By John Freeman
Tariffs represent a hot topic in America’s business community, and many are wondering if Foreign-Trade Zone (FTZ) status can positively impact the national tariffs’ effects on business. It’s an issue that’s being closely watched.
In some cases, like tariffs on steel and aluminum, the final product is not subject to additional duties beyond those assessed on the imported materials. In other instances, such as the prospective tariffs on Chinese imports, additional tariffs could be assessed on items manufactured in an FTZ because of the way the trade action is written.
The National Association of Foreign-Trade Zones (NAFTZ) is advocating to manage tariffs in a way that would mitigate additional duties for FTZ stakeholders and keep U.S. companies globally competitive. A 2018 NAFTZ study concluded FTZs have a positive impact on employment growth, wage growth and value-added growth in the American communities in which they are located, compared to similar communities without FTZs.
Ironically, the creation of FTZs came in response to tariffs. In the 1930s, the Smoot-Hawley Act put large tariffs or taxes on imports to the United States. While the U.S. lawmakers, Sen. Reed Smoot and Rep. Willis Hawley, had good intentions and wanted to protect American manufacturers from a flood of foreign goods, most economists believe it made the Great Depression even worse.
For those involved in international trade, FTZs offer many economic benefits. They can save companies millions of dollars and strengthen their global competitiveness. As FTZs are essentially the U.S. version of free-trade zones, benefiting companies can bring imported merchandise into an FTZ-approved facility without paying duties and taxes since it is legally outside of U.S. Customs’ territory. These costs are not due until the product leaves the facility and enters the U.S. market, increasing cash flow and giving companies more flexibility.
If a product is exported directly from an FTZ, these goods may be re-exported without paying duties and with substantially lower customs fees. Companies within the FTZ may also benefit financially from the Merchandise Processing Fee savings weekly filings of customs entries, as opposed to being daily filings as required outside of the foreign trade zone.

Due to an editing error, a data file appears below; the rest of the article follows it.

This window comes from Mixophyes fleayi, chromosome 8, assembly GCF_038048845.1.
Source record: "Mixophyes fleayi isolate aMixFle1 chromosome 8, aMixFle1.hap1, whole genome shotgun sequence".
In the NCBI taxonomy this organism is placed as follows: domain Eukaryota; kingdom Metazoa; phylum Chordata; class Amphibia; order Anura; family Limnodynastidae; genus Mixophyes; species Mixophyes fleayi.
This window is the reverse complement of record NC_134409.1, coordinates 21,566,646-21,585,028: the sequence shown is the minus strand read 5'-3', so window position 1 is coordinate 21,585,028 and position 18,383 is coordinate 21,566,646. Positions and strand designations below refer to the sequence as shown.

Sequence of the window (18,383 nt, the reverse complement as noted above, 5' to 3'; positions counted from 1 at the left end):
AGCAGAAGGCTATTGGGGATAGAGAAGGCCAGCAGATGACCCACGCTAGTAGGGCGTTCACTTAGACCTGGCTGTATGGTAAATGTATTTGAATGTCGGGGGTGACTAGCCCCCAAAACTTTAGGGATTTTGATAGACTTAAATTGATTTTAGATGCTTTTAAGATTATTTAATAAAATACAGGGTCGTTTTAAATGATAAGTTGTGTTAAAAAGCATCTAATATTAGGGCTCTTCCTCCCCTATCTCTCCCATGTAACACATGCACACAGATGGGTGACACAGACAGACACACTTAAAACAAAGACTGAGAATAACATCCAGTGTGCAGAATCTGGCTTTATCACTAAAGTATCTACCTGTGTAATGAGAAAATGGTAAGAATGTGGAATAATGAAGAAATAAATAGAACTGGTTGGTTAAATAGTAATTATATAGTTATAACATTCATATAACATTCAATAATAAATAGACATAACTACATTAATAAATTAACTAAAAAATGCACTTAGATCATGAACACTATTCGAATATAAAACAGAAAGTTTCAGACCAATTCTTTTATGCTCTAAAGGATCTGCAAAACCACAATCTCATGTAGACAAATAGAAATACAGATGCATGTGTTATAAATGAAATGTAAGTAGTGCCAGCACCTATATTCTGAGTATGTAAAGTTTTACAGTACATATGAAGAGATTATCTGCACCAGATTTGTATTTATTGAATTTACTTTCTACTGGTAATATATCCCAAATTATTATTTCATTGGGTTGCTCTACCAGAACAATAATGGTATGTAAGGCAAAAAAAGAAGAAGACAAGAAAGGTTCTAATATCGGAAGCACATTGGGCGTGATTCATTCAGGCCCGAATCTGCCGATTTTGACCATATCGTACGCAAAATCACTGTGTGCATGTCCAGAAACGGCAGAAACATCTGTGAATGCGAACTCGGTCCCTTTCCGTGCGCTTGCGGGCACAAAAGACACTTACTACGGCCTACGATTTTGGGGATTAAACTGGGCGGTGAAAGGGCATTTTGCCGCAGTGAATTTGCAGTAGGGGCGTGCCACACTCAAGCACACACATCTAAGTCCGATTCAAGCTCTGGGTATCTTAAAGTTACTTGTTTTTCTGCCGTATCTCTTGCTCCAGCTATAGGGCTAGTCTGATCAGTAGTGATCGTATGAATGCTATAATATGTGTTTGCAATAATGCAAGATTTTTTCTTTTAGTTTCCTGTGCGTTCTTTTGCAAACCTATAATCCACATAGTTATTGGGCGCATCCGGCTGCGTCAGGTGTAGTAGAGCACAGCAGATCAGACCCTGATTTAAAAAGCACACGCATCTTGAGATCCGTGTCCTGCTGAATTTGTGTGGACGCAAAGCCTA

In Jacksonville, Florida, FTZ No. 64 is an important part of the local economy. With the recent addition of Flagler County, FTZ No. 64 encompasses nine Northeast Florida counties including all seven counties within JAXUSA Partnership’s region. Of the 21 foreign trade zones in Florida, FTZ No. 64 is the largest in the state extending more than 5,000 square miles and more than 130 million square feet of distribution center and warehousing space within close proximity to JAXPORT.
JAXPORT serves as the administrating agency for all users within FTZ No.64, which operates under the alternative site framework, which can cut a lot of red tape and has less acreage restrictions.
Alternative site framework reduces the approval time, which can save a company money since they will be able to access the savings associated with an FTZ sooner. Storage and distribution sites can be approved as quickly as within 30 days; manufacturing and processing plants can be approved within 120 days or less.
Some of the best industrial land sites are available within FTZ No. 64. Importing and exporting companies that have benefitted from Jacksonville’s FTZ include APR Energy, Bacardi Bottling Corp. and Suddath, among others.
While an FTZ has the potential to save companies a lot of money on duties and fees, there are costs associated with applying for and running an FTZ. It’s not right for every business, therefore a cost/benefit analysis is needed to determine the return on investment.
The first step for companies interested in accessing FTZ No. 64 is to reach out to JAXPORT. As administrator of FTZ No. 64, JAXPORT has a dedicated FTZ administrator and a team with more than 15 years of experience working with FTZ processes. The port’s team provides the advantage of working with an experienced consultant who is available to answer questions and advise companies on whether an FTZ is a good fit.
International trade is a powerful driver of economic growth in Northeast Florida and businesses can enjoy immense benefits in an FTZ. Some have reduced their expenses by hundreds of thousands of dollars. Companies also can move goods more easily, generating additional revenue and profit, adding to their competitive advantage.
John Freeman is Director, Business Development and Global Cities Initiative for JAXUSA Partnership, the Jacksonville regional economic development agency for the seven counties of Northeast Florida.